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Smith Premier 1

First year of production:
Smith Premier Typewriter Company , Syracuse, NY , USA
Serial nr:

The Smith Premier full-keyboard upstrike typewriter was built by the L.C. Smith & Brothers gun factory in Syracuse, N.Y. The inventor was Alexander Brown, who was employed by Smith.

The Smith Premier Typewriter appeared in 1890 and stands out with its beautiful relief of cattails and flowers and the columns cast into the sides of the machine (pic 4). The insides were mechanically equally impressive. In stead of the levers used on earlier machines, Brown designed his machine with cranks and rods that could be easily adjusted for optimum control.

A second model appeared in 1895, without the ornately decorated sides. Starting with the SP3 in 1901, the machine had a total of 84 keys (the SP1 and 2 had 76) and was available in different carriage widths on the models 4, 5 and 6.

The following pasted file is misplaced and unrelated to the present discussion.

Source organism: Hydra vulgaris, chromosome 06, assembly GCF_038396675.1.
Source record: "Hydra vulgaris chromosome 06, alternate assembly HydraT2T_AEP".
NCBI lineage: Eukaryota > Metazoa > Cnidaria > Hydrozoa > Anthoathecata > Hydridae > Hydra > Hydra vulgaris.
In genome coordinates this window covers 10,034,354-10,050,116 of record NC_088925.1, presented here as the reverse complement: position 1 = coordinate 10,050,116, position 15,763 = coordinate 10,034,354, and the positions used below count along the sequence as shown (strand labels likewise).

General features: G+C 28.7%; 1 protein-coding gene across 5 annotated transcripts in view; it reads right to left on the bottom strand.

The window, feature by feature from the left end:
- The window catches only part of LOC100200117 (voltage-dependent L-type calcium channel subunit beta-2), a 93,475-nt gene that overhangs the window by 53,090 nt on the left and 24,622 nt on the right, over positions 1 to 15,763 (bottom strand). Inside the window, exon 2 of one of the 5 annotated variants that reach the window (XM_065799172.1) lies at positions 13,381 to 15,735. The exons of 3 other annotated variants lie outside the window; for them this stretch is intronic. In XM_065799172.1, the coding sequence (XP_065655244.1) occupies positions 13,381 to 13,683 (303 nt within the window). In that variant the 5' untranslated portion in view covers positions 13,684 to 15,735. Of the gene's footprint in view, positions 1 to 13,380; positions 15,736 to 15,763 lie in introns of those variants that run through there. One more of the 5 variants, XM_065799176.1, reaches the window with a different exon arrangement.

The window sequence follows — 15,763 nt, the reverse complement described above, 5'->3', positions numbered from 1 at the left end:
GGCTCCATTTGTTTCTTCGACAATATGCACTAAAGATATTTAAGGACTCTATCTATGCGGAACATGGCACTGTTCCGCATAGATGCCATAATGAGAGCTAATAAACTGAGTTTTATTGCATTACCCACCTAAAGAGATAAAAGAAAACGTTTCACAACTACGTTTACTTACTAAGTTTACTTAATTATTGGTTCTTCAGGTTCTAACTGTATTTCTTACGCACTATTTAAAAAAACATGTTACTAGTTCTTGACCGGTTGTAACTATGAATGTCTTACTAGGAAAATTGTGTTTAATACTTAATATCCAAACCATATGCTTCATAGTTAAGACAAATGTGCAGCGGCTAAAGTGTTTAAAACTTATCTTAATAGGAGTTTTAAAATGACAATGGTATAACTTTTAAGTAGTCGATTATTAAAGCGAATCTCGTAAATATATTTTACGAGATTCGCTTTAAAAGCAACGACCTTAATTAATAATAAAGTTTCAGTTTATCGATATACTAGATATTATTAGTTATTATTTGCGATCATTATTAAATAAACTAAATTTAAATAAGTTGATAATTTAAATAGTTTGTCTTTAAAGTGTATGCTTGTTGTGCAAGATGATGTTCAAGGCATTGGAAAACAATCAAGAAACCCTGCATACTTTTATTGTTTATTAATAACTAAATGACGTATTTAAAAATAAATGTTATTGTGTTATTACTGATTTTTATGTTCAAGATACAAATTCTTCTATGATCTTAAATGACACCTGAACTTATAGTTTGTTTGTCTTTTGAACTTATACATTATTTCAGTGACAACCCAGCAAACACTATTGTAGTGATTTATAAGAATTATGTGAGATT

In 1908 Smith Premier launched the SP10, the only full-keyboard frontstrike typewriter ever built. The SP10 was the last of the 'real' Smith Premiers. After the demise of the company, the brand name was bought by the Remington Typewriter Company that continued to launch regular office machines and portables with the name Smith Premier for many years.

The Smith Premier was also the model for several unique products. One of these was the Lino-Typewriter, a machine that was in fact the SP1, but the keyboard lay-out of the Linotype composing machine. This machine served a niche market of Linotype operators in need of a typewriter.
Detail of the Siamese Smith Premier keyboard (photo: Pluethipol Prachumphol) 
The machine was also built for a total of 13 different languages, with special characters or keyboard lay-outs. The most fascinating of these is the Smith Premier Siamese typewriter, that used the full keyboard to present the more than 70 different letters in the Siamese alphabet. The entire history of this machine is presented on a separate website:

A special feature on the Smith Premier was the circular brush that was mounted below the type basket. Using a special crank, the brush could be screwed upwards, while brushing lint and clogged ink off the type.

Courtesy of: Robert collection